Interesting reading for a Security Dawg.

Protecting Your Laptop Data From US Customs

Do any international travel? Bring along your laptop or cell phone? Got any trade secrets or private information on there? Trying to get back into the US?

Did you know that the US Customs and Border Protection guys can clone your hard disk or phone data, and you can’t stop them?

Here’s the first sentence from the Electronic Frontier Foundation: “The Ninth Circuit’s recent ruling (pdf) in United States v. Arnold allows border patrol agents to search your laptop or other digital device without limitation when you are entering the country.” Full story here: .

Another example of the erosion of our privacy here in the US.

Storming the Storm-Bot

Some German ‘researchers’ have published information about how they have infiltrated the “Storm-bot” bot network and disrupted it via poisoning their traffic (although at first glance it seems more like a denial-of-service).

The story is here:

I’d think they’d have to be a bit careful. Monitoring is OK, but actively interfering could be a bit dangerous.

SQL Injection Attack with Drive-By Infections

A big SQL injection attack against hundreds of thousands of web sites. Many government and commercial sites have been infected with code that will try to install a password stealing program just by visiting a web page.

It’s not clear if anti-virus programs will catch this one yet.

You can see the extent by doing a web search for “nihaorr1”. DO NOT VISIT ANY OF THOSE LINKS! Google search may be filtering the bad sites; they returned only about 48K. Yahoo search returned over 251K entries. Some are discussions about this vuln, but many are sites that have been infected with the malicious javascript.

This one is widespread. Internet Storm Center has info here: . “They have hit city websites, commercial sites and even government websites. This type of injection pretty much null and voids the concept of “trusted website”. or “safe sites”‘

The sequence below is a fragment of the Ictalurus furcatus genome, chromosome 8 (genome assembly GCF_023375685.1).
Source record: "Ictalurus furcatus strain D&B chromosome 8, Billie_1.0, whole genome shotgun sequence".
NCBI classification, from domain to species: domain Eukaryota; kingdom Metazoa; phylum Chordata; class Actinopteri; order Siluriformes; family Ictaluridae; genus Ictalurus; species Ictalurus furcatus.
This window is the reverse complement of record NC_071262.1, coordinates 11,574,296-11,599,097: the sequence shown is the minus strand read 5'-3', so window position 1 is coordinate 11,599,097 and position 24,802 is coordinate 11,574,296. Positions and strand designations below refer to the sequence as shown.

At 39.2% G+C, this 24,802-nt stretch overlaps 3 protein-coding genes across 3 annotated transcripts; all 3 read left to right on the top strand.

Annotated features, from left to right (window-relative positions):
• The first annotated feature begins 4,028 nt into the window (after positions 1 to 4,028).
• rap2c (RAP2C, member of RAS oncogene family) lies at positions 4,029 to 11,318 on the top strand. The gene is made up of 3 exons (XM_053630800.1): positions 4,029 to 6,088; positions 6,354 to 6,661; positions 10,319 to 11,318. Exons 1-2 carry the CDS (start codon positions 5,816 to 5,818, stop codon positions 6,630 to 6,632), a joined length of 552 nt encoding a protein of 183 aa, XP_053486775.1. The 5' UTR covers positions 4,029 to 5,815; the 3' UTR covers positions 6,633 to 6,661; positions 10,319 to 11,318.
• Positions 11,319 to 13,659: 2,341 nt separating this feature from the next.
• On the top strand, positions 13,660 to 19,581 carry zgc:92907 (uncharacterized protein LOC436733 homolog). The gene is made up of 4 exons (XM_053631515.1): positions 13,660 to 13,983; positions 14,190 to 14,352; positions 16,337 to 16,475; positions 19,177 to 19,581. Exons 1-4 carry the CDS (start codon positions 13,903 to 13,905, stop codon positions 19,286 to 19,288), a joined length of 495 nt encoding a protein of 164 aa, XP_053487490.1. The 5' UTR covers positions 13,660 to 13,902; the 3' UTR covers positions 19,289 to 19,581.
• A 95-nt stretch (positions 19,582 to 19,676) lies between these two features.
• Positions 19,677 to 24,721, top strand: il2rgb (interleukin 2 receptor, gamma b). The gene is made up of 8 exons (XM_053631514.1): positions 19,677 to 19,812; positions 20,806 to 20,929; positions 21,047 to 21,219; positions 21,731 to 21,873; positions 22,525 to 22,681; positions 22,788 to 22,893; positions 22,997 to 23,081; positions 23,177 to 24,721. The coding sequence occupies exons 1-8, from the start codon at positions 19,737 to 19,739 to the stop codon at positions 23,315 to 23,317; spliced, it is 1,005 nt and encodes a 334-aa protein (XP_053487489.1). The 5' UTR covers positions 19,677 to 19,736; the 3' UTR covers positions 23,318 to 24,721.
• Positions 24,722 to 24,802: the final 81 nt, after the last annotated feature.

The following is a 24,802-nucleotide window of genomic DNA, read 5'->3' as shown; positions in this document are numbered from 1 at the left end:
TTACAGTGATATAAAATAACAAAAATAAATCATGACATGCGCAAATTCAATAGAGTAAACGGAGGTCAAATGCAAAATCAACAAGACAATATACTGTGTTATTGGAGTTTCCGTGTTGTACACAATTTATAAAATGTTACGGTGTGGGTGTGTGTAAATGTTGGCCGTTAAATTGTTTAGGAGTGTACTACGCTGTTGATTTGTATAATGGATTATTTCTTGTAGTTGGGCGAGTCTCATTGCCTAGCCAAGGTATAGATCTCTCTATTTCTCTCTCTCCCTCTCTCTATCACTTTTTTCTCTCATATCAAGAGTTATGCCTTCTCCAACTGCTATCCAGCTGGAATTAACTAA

Corporate types should be watching for traffic to that site. I found a few users at the office that may have been affected (and possibly infected).

Be careful out there!

CNN T-Shirts and Oklahoma Criminals

CNN has a new revenue source: t-shirts with CNN headlines. And the State of Oklahoma was letting you get a pile of personal information due to bad programming.

For the t-shirt, create your own URL that looks like this:!&date=1208742566000&hash=e6019d52c9d91cc8eb4e077d85751edc&return_uri=

Just replace the text between the “headline=” and “&date”. Space characters are the “%20” values. There seems to be a limit to the number of characters. And it doesn’t work without the return_uri value. Paste that new URL into your browser, and you’ll get your own T-shirt.

When you change the URL values, you are doing a cross-site-scripting attack. I never have liked creating links with parameter values in them. Too easy to hack the values.

Like in this story, where the Oklahoma state database of criminals can be easily hacked to add the name of your choosing to their database. I believe it’s been fixed, but one of the stories is here from the guy that found it,-Other-Sensitive-Data.aspx .

As for the CNN T-Shirt page, I don’t think it would be too difficult for someone to create their own form page that would have an input field for the T-shirt text, then creates the URL for the CNN t-shirt.

Wall Street Journal Provides Link to Malware Drive By Site

We’ve talked before about ‘safe computing’. One of the rule is that you stay away from the darker side of the net, and you keep your software current.

Apparently, the folks at the Wall Street Journal’s Business Technology blog don’t exactly follow those recommendations.

An entry last week had a link to a dark place – a web site where cyber-criminals sell credit card numbers. And they put the entire link there.

Today, they tell us that the site had a ‘drive-by’ , which is malicious code that tries to get installed on your computer by just visiting (browsing) to the page. No pop-ups, no ‘install’ prompts. Just get to the page, and get your malware infection.

Symantec (which told the WSJ about the malware’d page that was in their link) says that current updates will protect you from the drive-by. Which is a good plug for ‘safe computing’ practices.

Although the free plug for Symantec’s trial sofware wasn’t appropriate, IMHO.

You’ll find the whole story here .

But I suspect that there will be more to this story.